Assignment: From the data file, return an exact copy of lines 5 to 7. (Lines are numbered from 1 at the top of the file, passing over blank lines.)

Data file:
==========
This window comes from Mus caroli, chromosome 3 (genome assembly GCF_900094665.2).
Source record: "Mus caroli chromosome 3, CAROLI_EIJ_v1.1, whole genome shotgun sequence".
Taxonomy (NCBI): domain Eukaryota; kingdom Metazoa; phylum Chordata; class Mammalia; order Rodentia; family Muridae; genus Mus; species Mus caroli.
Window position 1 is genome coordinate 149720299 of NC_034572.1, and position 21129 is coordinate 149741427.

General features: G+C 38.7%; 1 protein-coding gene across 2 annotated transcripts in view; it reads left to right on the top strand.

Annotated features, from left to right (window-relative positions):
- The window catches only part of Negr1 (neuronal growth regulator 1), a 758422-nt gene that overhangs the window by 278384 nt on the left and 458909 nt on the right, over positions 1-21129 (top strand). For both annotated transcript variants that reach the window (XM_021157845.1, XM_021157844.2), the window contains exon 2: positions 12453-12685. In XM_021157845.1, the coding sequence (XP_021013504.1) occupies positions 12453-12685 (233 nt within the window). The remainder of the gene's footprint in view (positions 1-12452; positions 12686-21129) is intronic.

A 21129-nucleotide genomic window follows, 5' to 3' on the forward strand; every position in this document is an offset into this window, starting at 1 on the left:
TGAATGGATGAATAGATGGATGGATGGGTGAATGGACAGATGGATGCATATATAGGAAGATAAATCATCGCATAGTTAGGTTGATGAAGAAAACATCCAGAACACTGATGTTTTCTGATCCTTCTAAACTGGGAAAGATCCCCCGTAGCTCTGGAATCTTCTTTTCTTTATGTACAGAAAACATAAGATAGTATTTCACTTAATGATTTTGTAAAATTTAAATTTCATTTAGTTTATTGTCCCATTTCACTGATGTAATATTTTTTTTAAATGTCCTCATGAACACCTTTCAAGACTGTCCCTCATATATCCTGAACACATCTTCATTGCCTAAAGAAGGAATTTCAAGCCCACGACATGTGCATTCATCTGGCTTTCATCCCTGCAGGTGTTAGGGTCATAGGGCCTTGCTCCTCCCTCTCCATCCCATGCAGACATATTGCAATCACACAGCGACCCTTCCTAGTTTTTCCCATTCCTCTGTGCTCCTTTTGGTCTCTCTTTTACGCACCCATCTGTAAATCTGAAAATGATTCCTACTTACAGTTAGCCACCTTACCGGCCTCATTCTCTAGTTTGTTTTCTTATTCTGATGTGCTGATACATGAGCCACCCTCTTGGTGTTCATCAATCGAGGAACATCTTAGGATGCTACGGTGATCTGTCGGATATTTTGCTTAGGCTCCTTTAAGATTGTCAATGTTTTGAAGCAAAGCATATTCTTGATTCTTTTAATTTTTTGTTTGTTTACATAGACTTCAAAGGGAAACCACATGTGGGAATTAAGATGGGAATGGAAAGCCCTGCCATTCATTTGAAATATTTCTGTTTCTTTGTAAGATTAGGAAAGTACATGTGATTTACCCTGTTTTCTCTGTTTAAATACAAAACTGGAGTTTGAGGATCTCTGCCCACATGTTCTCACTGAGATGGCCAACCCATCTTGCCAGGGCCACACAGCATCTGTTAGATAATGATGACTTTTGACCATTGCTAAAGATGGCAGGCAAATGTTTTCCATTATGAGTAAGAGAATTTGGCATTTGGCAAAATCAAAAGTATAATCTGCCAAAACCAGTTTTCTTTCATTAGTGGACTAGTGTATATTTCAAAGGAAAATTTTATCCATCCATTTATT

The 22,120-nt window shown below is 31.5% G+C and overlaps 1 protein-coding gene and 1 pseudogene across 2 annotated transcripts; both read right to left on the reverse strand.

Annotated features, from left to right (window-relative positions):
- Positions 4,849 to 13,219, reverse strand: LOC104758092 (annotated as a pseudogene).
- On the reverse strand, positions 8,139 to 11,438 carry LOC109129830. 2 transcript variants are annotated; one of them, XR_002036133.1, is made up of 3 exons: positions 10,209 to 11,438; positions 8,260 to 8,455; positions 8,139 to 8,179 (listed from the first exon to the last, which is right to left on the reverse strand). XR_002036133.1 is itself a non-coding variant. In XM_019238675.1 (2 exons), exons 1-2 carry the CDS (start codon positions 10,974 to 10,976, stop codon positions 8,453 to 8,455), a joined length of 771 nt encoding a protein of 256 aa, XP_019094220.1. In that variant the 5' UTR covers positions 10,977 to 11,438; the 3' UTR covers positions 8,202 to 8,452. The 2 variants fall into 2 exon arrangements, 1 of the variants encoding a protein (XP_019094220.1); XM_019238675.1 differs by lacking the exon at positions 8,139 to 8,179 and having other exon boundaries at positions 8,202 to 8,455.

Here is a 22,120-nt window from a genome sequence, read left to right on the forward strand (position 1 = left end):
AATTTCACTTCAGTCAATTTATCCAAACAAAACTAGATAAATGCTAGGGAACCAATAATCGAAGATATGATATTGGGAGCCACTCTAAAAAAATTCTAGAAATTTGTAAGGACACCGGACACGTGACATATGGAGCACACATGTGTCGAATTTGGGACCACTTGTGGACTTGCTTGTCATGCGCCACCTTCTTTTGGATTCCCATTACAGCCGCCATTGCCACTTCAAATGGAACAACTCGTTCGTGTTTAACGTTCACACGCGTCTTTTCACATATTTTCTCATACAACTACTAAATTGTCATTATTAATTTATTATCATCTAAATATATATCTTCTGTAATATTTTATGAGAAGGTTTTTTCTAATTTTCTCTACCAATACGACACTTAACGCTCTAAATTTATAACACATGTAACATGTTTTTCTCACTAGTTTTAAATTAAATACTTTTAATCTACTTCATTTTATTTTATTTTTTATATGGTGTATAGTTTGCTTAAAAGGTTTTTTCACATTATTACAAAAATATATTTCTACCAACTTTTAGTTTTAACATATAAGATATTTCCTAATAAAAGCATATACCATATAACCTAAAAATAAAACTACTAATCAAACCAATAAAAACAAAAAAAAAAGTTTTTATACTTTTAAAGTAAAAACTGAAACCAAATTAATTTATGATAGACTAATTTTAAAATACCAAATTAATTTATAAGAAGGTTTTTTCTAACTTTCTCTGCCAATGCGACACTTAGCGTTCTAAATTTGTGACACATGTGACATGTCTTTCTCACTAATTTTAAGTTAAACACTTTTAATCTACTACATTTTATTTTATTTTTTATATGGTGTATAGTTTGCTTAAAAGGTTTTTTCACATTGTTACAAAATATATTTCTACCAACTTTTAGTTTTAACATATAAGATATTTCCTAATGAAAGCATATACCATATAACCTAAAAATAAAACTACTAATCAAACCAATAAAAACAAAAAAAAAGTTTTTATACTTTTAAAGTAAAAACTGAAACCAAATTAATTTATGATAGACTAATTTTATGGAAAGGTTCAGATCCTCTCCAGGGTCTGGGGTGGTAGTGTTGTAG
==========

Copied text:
General features: G+C 38.7%; 1 protein-coding gene across 2 annotated transcripts in view; it reads left to right on the top strand.

Annotated features, from left to right (window-relative positions):
- The window catches only part of Negr1 (neuronal growth regulator 1), a 758422-nt gene that overhangs the window by 278384 nt on the left and 458909 nt on the right, over positions 1-21129 (top strand). For both annotated transcript variants that reach the window (XM_021157845.1, XM_021157844.2), the window contains exon 2: positions 12453-12685. In XM_021157845.1, the coding sequence (XP_021013504.1) occupies positions 12453-12685 (233 nt within the window). The remainder of the gene's footprint in view (positions 1-12452; positions 12686-21129) is intronic.